Data that shows the state pension is less under threat than previously thought

While good news in the short term, over the longer term the sustainability of the state pension is in doubt. 

Record levels of employment has put the state pension in a healthier position than previously thought – in the near term at least.

Fresh figures released by the Government Actuary’s Department (GAD) show income from national insurance is projected to exceed expenditure by £8.2 billion in 2020/21 and continue to exceed expenditure until 2024/25.

Steven Cameron, pensions director at Aegon, points out that the figures “reverse what was a worrying trend”.

He adds: “The national insurance fund was slowly running down and it looked as though an increase to NI might be required in order to ensure the sustainability of the state pension. However, today’s figures indicate that in the near term there is no cause for concern.

“Near full employment means higher NI contributions are being made by employees and employers, and the decision to slowly increase the state pension age is offsetting the ongoing uprating of state pensions under the triple lock.”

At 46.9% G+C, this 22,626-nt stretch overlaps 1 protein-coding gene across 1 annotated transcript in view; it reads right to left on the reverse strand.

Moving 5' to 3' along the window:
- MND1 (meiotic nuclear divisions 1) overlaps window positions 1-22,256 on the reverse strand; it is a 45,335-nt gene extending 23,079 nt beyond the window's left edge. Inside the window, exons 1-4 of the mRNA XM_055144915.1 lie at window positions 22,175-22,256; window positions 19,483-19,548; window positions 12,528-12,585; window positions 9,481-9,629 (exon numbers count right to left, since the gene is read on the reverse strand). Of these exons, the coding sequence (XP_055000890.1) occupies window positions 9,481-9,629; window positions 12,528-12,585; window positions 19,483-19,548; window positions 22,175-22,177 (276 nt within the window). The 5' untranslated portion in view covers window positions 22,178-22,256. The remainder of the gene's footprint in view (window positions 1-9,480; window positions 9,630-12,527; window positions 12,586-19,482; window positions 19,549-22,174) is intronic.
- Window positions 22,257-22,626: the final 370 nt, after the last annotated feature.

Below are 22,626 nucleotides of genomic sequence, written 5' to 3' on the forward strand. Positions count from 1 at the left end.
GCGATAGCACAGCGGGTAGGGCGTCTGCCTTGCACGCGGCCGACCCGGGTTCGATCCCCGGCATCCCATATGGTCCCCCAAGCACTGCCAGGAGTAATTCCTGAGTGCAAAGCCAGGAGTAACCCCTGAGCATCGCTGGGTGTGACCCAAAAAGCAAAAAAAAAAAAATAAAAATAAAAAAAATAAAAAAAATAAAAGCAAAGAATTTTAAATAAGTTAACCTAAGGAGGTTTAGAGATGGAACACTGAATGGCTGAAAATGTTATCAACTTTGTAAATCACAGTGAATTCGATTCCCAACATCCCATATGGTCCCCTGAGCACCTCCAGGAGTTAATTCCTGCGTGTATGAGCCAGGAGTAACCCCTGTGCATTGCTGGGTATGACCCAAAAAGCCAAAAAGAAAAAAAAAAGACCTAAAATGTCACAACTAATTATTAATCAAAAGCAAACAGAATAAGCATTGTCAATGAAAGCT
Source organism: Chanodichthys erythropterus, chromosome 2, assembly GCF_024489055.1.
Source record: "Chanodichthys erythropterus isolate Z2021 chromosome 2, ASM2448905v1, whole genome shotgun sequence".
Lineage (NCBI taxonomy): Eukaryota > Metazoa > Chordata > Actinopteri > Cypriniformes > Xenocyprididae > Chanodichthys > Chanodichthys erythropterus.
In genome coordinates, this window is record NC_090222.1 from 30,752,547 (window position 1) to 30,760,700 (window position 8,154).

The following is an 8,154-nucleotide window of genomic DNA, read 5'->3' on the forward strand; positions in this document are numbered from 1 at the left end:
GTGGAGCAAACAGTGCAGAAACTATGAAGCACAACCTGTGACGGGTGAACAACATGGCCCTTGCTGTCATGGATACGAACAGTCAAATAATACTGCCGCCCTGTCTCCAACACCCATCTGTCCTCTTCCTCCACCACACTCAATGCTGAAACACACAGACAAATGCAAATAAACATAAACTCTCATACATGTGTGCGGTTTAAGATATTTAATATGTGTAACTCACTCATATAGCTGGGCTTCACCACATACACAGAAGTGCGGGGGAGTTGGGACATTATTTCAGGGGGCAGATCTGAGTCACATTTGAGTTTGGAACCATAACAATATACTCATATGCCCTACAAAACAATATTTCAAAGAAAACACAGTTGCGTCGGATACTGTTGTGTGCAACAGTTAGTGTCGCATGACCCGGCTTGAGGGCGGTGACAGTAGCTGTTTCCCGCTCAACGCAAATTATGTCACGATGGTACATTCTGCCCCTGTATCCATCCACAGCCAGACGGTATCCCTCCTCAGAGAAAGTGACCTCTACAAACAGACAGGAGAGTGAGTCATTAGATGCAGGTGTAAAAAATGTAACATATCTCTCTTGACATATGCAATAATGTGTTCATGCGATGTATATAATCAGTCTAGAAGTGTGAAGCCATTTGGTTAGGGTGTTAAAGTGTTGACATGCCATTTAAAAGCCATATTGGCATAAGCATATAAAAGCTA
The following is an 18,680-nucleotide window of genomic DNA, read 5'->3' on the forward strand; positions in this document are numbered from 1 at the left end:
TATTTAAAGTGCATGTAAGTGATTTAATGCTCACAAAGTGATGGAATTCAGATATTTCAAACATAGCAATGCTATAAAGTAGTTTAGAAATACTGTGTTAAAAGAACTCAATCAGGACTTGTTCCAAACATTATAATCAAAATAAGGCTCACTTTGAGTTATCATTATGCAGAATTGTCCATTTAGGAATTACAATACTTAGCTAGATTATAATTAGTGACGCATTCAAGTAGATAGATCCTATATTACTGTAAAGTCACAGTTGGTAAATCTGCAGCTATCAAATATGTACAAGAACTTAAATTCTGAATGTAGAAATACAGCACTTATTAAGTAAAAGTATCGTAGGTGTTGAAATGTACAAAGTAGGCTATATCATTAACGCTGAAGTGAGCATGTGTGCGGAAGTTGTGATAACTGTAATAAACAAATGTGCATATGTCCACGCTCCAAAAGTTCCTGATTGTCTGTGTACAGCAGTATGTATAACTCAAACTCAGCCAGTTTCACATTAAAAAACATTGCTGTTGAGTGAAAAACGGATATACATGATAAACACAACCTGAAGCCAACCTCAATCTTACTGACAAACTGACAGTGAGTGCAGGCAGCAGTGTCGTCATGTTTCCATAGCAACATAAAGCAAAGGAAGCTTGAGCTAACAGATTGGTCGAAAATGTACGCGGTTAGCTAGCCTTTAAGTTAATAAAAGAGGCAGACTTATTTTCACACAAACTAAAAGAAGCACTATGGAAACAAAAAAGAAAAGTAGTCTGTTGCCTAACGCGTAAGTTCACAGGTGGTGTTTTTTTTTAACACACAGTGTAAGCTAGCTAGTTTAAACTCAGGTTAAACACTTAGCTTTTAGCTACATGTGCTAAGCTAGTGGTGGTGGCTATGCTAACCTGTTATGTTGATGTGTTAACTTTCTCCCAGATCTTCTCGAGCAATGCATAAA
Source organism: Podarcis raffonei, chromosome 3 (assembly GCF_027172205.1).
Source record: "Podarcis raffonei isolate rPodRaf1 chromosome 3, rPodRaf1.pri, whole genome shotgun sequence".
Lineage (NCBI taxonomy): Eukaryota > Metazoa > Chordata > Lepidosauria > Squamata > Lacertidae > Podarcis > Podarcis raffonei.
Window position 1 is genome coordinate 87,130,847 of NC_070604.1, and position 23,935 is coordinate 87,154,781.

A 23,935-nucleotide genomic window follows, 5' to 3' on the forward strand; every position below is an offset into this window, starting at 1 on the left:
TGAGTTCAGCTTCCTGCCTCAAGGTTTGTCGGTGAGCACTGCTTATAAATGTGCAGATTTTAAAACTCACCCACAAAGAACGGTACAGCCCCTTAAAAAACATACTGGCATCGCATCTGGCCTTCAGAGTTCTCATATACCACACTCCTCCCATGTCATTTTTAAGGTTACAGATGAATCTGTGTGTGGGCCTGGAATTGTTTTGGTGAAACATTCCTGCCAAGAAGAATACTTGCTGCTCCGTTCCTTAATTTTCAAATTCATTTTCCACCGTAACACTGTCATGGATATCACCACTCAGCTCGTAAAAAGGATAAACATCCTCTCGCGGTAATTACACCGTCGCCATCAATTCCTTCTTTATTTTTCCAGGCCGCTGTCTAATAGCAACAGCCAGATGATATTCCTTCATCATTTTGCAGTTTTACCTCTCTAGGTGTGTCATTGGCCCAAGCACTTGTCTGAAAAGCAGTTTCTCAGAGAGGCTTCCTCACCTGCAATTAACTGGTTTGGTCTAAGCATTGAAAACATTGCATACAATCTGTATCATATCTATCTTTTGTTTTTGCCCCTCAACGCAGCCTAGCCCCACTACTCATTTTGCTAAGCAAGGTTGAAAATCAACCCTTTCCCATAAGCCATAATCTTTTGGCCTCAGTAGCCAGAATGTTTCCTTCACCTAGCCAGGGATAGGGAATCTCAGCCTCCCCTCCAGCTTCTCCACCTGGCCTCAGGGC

At the start of 2018, GAD warned that millions of workers faced the prospect of paying higher national insurance contributions to fund the state pension. It calculated that a 5% hike was required to sustain the state pension, which is being stretched by the UK’s ageing population. 

The state pension is paid out of the national insurance fund, which consists of employees’ and their employers’ NI contributions (NICs).

While this latest report will be good news for the government in the short term, GAD highlights that “over the longer term, benefit expenditure is expected to exceed NICs income primarily as a result of: an increasing old-age dependency ratio; a projected increase in the average state pension benefit payable, as individuals start to receive the new state pension; and increases in the standard rate of state pension benefits arising from the ‘triple-lock’ policy.”

The sustainability of the state pension has been called into question by the influential think tank, the Centre for Social Justice. Last summer, it proposed the state pension should rise to 75 by 2035. This came under heavy criticism. As many critics pointed out, life expectancy in some parts of the country is roughly around 75.

Young people also do not believe that the state will provide much for them either. Recent research by financial provider Canada Life UK found that one out of five (20%) of 18-to 24-year-olds think that the state pension won’t exist by the time that they retire.

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